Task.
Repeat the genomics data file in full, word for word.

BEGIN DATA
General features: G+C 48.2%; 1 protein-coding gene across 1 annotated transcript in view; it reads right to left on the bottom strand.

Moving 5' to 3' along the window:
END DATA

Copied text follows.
General features: G+C 48.2%; 1 protein-coding gene across 1 annotated transcript in view; it reads right to left on the bottom strand.

Moving 5' to 3' along the window: